In his classic book Strategies of Containment, Yale historian John Lewis Gaddis argues that the United States' successful containment of the Soviet Union—conceived by George Kennan—consisted of three pillars: (1) Restore the balance of power left unstable by the defeats of Germany and Japan and by the simultaneous expansion of Soviet influence in Europe and Asia; (2) fragment the international communist movement; and (3) convince Russian leaders that their interests could better be served by learning to live with a diverse world than by trying to remake it in their image.
While the Islamic Republic of Iran is a much less formidable adversary than the Soviet Union, a variation of this approach is a sound template for US strategy toward Iran: (1) build global unity and regional capacity against malign Iranian actions; (2) fragment Iranian power projection; and (3) compel Iran’s leadership to prioritize national interests before revolutionary ideology.
Build global unity and regional capacity against malign Iranian actions
Given that nearly 100 percent of Iranian trade is with countries other than the United States, unilateral US pressure is insufficient to deter or dissuade Iran. While the world’s great powers—the United States, China, Russia, and Europe—are united in their opposition to an Iranian nuclear weapon, building a multilateral consensus against Tehran’s regional ambitions is more difficult. Russia cooperates with Iran in Syria, China views Tehran as a commercial economic partner in its Belt and Road Initiative, and many European countries see Iran as a tactical ally against the more nefarious threat of the Islamic State. Indeed, in a region plagued by failing states and civil war, Iran widely appears to be a stable regional power that should be engaged, not isolated. In contrast to former Iranian president Mahmoud Ahmadinejad, whose bombast helped unite the world against Iran, current Iranian President Hassan Rouhani and Foreign Minister Javad Zarif have helped rehabilitate Iran’s global image.
Countering Iran’s regional ambitions requires both capacity and resolve. In contrast to great powers which have enormous financial and political capacity to pressure Iran but lack resolve, regional countries—particularly Sunni Arab nations—are seemingly resolved in their opposition to Iranian ambitions but currently lack the capacity to counter or deter those ambitions. While building capacity among regional countries is a generational project, US leadership is essential in persuading global powers that Tehran’s support for regional militias and its complicity in Syrian slaughter fuel regional instability and radicalism.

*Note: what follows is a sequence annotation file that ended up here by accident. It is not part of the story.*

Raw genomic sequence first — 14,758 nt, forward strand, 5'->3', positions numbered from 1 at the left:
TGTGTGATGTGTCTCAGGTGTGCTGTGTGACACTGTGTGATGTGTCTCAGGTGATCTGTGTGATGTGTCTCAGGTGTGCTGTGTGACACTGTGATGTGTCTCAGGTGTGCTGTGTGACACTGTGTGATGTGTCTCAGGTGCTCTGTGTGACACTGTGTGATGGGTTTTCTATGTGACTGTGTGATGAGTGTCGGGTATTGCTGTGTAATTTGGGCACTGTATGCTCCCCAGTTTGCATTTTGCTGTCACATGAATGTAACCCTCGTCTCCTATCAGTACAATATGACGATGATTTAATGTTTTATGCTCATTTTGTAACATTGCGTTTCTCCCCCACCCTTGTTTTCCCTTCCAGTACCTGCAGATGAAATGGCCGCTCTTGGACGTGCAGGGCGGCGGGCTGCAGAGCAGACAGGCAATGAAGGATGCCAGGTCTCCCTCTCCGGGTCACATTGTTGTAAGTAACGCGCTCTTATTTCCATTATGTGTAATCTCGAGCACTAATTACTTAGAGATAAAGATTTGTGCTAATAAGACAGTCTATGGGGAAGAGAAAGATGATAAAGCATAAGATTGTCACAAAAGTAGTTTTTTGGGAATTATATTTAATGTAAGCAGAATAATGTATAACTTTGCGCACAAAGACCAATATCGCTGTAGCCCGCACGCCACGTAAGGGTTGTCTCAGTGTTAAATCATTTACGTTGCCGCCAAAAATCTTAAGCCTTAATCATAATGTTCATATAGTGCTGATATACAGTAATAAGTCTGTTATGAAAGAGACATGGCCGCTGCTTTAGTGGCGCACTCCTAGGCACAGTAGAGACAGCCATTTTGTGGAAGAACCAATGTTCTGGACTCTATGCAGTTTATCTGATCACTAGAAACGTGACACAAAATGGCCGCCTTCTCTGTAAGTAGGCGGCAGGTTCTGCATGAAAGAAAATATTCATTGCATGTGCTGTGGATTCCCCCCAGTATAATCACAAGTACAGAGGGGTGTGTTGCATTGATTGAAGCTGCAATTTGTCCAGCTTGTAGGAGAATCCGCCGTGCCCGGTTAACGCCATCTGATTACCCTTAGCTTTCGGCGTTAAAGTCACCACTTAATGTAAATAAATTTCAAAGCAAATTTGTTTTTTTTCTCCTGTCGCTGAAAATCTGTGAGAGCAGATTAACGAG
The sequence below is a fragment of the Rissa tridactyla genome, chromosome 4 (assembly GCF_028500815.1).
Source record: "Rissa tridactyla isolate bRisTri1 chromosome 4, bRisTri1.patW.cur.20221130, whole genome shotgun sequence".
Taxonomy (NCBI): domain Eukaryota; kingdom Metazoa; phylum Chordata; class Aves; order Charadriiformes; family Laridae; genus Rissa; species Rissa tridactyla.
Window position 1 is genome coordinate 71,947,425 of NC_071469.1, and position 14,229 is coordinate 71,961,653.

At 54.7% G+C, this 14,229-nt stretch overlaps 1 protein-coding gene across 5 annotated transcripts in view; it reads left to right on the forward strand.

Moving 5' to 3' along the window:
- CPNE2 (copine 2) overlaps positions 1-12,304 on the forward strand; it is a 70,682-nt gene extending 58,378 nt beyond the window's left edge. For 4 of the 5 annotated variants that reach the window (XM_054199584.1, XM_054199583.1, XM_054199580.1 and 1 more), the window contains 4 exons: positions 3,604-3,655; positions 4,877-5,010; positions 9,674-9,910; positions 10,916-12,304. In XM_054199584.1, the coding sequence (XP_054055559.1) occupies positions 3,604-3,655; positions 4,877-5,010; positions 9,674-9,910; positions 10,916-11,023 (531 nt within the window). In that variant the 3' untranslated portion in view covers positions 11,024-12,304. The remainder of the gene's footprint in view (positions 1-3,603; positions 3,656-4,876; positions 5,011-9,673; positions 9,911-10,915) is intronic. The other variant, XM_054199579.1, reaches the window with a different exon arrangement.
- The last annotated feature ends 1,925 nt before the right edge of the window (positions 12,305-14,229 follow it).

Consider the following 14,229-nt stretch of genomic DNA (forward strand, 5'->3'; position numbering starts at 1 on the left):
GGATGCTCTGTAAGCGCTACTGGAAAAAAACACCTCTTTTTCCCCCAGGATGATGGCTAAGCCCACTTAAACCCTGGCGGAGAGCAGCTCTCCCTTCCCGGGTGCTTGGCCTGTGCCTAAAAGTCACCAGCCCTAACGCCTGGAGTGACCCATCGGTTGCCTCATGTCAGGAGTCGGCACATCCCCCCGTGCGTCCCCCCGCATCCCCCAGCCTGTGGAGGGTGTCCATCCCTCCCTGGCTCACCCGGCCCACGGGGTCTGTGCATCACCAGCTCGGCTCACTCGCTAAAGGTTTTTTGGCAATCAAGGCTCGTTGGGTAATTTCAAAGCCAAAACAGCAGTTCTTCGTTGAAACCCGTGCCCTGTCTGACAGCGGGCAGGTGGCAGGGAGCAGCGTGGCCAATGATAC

Instead of highlighting Iran’s problematic regional polices, the Trump administration has instead focused on the one thing Iran is widely perceived to be doing right—adhering to the nuclear deal. In the court of international public opinion this has served to isolate Washington more than Tehran.
Fragment Iranian power projection
Among the major distinctions between the USSR and Iran is the fact that in contrast to the global communist movement, Tehran’s revolutionary Shia ideology has a much more limited appeal. What it lacks in global breadth, however, it has made up for in ideological fervor. Some of Iran’s Shia proxies—namely Hezbollah and some elements of Iraq's Popular Mobilization Forces (PMF)—appear deeply committed to Iranian revolutionary ideology. But others—including the Afghan Fatemiyoun division in Syria, Yemen’s Houthis, and other units within Iraq's PMF—appear more motivated by economic expediency or the opportunity to counter the Islamic State than affinity for Iran. This provides an opportunity for Tehran’s rivals.
In recent months Saudi Arabia has attempted to fracture the perception of a united Iranian-led Shia front by making overtures to Iraqi Prime Minister Haider al-Abadi and cleric Moqtada al-Sadr. While al-Abadi and al-Sadr are not likely to turn into Iranian adversaries, nor are they interested in being Iranian lackeys. As even former Iraqi prime minister Nouri al-Maliki—someone widely considered to be an Iranian lackey—once said to then US ambassador to Iraq Ryan Crocker, “You don’t know how bad it can be until you’re an Arab forced to live with the Persians!”